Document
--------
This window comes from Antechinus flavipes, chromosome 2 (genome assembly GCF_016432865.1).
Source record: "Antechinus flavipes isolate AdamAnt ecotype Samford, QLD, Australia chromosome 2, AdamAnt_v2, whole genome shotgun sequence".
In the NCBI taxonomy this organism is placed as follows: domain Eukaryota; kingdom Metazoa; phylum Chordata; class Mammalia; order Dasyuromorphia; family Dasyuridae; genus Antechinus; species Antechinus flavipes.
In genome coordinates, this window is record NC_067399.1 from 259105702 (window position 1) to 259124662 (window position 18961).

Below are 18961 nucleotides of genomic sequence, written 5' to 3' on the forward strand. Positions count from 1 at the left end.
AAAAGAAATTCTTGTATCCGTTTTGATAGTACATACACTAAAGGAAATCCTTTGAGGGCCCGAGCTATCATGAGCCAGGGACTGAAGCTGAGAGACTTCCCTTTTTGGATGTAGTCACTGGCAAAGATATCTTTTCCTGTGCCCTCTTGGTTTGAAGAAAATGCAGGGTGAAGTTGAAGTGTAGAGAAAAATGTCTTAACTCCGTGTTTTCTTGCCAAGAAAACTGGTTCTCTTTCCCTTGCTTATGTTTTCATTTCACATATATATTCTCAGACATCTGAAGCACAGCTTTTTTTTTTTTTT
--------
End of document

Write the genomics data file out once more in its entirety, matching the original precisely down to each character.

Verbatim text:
This window comes from Antechinus flavipes, chromosome 2 (genome assembly GCF_016432865.1).
Source record: "Antechinus flavipes isolate AdamAnt ecotype Samford, QLD, Australia chromosome 2, AdamAnt_v2, whole genome shotgun sequence".
In the NCBI taxonomy this organism is placed as follows: domain Eukaryota; kingdom Metazoa; phylum Chordata; class Mammalia; order Dasyuromorphia; family Dasyuridae; genus Antechinus; species Antechinus flavipes.
In genome coordinates, this window is record NC_067399.1 from 259105702 (window position 1) to 259124662 (window position 18961).

Below are 18961 nucleotides of genomic sequence, written 5' to 3' on the forward strand. Positions count from 1 at the left end.
AAAAGAAATTCTTGTATCCGTTTTGATAGTACATACACTAAAGGAAATCCTTTGAGGGCCCGAGCTATCATGAGCCAGGGACTGAAGCTGAGAGACTTCCCTTTTTGGATGTAGTCACTGGCAAAGATATCTTTTCCTGTGCCCTCTTGGTTTGAAGAAAATGCAGGGTGAAGTTGAAGTGTAGAGAAAAATGTCTTAACTCCGTGTTTTCTTGCCAAGAAAACTGGTTCTCTTTCCCTTGCTTATGTTTTCATTTCACATATATATTCTCAGACATCTGAAGCACAGCTTTTTTTTTTTTTT